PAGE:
Yvonne Grace discusses character development in the television series narrative and how a multi-layered character enhances and complicates a strong TV drama.
Telling two equally successful tales within the same time frame is a structural challenge. As Jacob Krueger explains, while examining Blue Valentine and Dead Poets Society, ratcheting up the tension between parallel stories will help raise the stakes for the characters, and raise the interest of the viewer.
Your job is to determine your show's over-arching architecture and be able to articulate it, both in a verbal pitch and in the design of your pilot. The good news is, there is no shortage of good model structures on the air as we speak.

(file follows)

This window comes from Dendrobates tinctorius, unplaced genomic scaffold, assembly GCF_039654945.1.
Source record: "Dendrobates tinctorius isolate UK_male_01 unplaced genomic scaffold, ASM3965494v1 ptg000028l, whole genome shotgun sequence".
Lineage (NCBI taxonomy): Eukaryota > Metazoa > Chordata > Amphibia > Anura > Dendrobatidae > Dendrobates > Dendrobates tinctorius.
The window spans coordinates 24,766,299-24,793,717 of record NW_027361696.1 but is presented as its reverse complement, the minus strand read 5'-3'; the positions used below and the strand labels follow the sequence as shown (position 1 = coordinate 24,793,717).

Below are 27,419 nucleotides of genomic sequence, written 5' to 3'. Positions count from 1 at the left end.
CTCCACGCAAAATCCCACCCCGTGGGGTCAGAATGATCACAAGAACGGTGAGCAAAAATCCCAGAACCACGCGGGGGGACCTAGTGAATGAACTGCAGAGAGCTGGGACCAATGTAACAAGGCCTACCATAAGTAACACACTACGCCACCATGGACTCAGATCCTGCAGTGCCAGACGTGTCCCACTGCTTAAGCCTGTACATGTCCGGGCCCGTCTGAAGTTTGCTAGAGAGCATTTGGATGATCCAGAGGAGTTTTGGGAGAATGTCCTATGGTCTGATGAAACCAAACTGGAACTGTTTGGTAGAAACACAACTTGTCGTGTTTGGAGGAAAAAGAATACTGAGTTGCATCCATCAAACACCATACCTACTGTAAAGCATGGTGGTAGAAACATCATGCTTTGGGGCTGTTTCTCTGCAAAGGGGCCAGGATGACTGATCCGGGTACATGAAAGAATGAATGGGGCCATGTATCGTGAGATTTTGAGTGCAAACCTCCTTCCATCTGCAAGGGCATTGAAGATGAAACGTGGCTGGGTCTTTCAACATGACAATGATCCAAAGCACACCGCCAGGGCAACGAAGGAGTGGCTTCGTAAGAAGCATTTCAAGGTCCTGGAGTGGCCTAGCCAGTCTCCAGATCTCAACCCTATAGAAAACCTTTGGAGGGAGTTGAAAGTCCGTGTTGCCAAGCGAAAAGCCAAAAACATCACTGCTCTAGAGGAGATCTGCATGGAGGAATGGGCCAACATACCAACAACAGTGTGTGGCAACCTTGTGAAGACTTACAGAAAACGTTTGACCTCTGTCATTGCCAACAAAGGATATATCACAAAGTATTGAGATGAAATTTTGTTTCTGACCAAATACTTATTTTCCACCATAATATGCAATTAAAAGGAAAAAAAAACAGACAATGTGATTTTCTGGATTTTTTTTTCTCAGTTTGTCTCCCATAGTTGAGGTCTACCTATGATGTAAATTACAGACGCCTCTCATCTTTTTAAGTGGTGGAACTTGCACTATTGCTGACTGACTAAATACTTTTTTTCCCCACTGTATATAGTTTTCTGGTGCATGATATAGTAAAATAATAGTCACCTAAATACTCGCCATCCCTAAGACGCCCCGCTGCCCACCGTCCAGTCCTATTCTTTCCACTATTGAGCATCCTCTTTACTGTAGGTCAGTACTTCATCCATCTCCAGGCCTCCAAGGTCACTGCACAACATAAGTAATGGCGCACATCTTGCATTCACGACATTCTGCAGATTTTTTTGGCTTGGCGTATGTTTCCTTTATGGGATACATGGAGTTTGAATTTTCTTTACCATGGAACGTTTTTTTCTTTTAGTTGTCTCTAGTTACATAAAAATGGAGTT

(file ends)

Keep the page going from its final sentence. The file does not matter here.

The protagonist is really on three journeys: the “A” story — the plot; the “B” story — the relationship; and the “C” story — the internal journey dealing with [a] flaw. These journeys are intertwined and interdependent. Often, a plot point for the A story serves as the same point in the B or...
Don't break stories to reflect your theme. If you're lucky, and if you've written solid stories, a theme will start to emerge.